Data tracking by Deakin University’s Global Centre for Preventive Health and Nutrition (GLOBE) in the Institute for Health Transformation (IHT) has found that many food prices have risen again, continuing the annual increases observed since 2020.
GLOBE post-doctoral research fellow Dr Christina Zorbas said consumers would feel the pinch this year, especially when shopping for pantry staples such as potatoes, frozen vegetables, milk, and cheese.
“For traditional Christmas fare such as ham and seafood, prices are a bit cheaper than last year, but these items are still on the expensive end compared to other staples,” Dr Zorbas said.
“In comparison, it is worrying that the price of chicken has continued to rise from $3.55/kg in 2020 to $5.50/kg in 2023.
“The good news is that some fresh fruit and vegetables are cheaper than they were last year. We have seen price drops on items such as strawberries, cherries, peaches, apricots, lettuce, cucumber, avocado and zucchini.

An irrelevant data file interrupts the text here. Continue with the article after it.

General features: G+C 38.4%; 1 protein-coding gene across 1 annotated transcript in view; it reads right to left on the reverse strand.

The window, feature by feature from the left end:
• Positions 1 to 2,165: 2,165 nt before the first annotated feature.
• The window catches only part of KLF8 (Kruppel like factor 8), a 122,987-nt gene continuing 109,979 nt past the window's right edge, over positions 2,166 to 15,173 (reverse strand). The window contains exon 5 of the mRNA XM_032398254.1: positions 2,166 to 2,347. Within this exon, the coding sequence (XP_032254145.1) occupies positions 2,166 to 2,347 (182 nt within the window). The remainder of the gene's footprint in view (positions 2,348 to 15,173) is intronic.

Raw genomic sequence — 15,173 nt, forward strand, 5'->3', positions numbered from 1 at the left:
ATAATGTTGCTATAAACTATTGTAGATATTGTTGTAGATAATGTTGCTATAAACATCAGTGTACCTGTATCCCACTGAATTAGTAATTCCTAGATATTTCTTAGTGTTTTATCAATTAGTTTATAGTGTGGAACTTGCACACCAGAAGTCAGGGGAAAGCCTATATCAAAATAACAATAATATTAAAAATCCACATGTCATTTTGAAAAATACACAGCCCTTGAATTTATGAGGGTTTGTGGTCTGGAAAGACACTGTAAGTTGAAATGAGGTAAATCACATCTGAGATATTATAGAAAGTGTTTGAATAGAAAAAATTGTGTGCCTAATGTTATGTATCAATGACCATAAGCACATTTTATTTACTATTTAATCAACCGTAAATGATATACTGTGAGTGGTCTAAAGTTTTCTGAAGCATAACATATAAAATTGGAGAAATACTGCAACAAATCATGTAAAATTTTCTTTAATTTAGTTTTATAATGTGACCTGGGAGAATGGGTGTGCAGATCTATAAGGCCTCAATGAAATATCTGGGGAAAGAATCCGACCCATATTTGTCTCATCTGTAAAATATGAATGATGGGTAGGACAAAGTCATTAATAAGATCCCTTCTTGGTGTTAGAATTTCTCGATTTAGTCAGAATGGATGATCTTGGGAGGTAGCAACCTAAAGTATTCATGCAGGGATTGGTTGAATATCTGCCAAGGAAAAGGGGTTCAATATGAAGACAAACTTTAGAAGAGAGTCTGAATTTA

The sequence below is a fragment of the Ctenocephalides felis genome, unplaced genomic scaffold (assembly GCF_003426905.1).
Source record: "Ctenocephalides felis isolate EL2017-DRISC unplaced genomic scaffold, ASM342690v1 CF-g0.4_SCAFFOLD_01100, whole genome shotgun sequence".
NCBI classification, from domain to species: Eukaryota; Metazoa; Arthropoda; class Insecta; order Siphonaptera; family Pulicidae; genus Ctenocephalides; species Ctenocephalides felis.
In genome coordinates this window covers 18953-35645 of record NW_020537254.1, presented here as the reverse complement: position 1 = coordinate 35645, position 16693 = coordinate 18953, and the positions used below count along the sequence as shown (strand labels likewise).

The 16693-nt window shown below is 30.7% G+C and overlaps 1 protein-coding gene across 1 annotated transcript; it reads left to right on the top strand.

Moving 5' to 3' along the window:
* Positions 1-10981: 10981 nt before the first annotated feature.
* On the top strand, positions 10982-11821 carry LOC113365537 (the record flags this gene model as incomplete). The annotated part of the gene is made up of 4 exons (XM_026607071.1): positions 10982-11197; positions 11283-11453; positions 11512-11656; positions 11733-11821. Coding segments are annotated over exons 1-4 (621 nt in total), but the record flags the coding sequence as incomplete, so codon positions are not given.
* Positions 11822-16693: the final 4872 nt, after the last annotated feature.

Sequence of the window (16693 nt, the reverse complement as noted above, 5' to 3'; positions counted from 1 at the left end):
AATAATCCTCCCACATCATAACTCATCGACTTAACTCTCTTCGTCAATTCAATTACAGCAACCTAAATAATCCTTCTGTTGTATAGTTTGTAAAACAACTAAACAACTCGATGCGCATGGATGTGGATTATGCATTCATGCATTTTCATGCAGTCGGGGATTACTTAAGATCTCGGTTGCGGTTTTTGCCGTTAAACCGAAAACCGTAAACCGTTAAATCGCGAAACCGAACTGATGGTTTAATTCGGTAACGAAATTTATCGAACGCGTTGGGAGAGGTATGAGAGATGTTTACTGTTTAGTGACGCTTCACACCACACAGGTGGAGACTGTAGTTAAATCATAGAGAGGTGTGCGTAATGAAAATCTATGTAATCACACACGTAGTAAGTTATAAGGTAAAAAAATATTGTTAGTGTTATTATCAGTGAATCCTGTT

“But other summer fruits like mangoes, pineapples and grapes are more expensive compared to this time last year.
“The table below shows that basic food prices are continuing to fluctuate.”
Dr Zorbas said some reasons for the price increases could be explained by high fuel prices, weather events and labour shortages but lack of transparency made it difficult to understand the core reasons, especially with supermarkets continuing to make sizeable profits.
“We commend recent support for a select Senate inquiry into food prices spearheaded by the Greens,” Dr Zorbas said.
“This should go a long way towards understanding the pricing practices and concentrated power of the major supermarkets.
“We also welcome the recent report from the Federal Government’s Inquiry into Food Insecurity which calls for a National Food Plan and policies to ensure fair food prices and the affordability of food across the supply chain.
“In the meantime, to beat the price rises this Christmas people should try to pre-plan their grocery shop, look for food that is in season and cheaper and be wary of all the marketing designed to push us towards buying unnecessary items during the festive season.”